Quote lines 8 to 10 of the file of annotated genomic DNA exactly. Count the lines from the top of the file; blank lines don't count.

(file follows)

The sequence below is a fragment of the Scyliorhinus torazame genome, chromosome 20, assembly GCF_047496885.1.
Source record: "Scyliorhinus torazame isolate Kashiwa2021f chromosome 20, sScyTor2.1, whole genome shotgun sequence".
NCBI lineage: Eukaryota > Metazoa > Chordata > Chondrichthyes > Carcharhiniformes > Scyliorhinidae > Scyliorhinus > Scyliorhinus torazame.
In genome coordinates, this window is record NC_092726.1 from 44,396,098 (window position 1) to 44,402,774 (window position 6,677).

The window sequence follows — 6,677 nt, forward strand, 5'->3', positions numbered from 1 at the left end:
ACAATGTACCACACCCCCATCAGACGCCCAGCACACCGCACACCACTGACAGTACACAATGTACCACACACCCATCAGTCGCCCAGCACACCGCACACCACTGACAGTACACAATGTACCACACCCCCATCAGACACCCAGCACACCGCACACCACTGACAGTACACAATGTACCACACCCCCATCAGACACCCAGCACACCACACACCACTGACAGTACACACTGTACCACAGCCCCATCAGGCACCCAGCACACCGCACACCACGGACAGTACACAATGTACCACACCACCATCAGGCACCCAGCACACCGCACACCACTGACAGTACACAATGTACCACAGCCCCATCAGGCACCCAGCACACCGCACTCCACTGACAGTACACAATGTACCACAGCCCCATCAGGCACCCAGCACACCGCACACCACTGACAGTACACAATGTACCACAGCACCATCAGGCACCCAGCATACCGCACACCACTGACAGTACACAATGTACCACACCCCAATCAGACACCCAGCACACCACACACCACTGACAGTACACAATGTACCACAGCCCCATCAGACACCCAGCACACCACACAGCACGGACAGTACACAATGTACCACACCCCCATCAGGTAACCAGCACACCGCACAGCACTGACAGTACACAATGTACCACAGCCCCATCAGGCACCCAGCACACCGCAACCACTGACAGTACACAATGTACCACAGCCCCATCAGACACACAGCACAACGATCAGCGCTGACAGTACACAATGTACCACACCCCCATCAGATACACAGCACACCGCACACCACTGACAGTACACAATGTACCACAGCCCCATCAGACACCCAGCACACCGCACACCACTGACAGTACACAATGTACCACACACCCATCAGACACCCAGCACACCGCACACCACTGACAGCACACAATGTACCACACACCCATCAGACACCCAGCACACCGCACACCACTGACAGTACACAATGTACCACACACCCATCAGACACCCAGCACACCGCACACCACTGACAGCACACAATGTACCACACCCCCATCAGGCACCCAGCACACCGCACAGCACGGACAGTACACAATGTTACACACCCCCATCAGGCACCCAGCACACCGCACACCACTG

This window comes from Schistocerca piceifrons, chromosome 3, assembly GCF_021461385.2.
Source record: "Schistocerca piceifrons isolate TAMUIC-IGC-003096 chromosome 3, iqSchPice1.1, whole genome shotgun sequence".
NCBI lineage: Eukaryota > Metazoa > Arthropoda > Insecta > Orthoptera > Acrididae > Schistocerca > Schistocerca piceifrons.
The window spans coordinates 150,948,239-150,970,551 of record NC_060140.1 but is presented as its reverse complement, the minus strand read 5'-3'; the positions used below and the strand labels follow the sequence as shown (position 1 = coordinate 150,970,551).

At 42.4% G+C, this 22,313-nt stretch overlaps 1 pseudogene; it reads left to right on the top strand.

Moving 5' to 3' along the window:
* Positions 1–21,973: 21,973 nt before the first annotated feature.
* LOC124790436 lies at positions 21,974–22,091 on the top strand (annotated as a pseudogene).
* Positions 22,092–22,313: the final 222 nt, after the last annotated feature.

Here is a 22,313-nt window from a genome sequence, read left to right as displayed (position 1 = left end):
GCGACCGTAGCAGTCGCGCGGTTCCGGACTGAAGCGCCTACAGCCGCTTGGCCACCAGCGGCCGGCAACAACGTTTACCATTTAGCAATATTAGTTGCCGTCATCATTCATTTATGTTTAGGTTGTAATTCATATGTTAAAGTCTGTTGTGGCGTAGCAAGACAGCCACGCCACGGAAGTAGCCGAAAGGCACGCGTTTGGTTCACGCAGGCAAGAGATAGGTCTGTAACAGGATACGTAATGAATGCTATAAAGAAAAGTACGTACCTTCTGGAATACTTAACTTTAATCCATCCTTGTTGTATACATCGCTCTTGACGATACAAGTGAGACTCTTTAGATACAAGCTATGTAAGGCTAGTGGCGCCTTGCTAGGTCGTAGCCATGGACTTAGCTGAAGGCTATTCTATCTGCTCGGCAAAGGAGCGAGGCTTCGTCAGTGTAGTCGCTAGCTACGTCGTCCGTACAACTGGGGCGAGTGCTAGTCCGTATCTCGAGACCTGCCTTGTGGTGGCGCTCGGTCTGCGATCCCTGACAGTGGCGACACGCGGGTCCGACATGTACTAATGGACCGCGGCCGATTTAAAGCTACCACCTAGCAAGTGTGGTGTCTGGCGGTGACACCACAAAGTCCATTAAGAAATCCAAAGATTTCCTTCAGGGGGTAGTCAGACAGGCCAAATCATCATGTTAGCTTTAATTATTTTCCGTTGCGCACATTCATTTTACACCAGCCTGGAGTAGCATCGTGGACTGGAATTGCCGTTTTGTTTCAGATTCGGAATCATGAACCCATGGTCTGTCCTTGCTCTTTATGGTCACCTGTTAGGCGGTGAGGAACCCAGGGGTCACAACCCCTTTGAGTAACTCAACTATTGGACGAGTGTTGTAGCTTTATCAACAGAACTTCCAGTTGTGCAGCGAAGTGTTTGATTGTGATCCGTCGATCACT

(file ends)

Source record: "Schistocerca piceifrons isolate TAMUIC-IGC-003096 chromosome 3, iqSchPice1.1, whole genome shotgun sequence".
NCBI lineage: Eukaryota > Metazoa > Arthropoda > Insecta > Orthoptera > Acrididae > Schistocerca > Schistocerca piceifrons.
The window spans coordinates 150,948,239-150,970,551 of record NC_060140.1 but is presented as its reverse complement, the minus strand read 5'-3'; the positions used below and the strand labels follow the sequence as shown (position 1 = coordinate 150,970,551).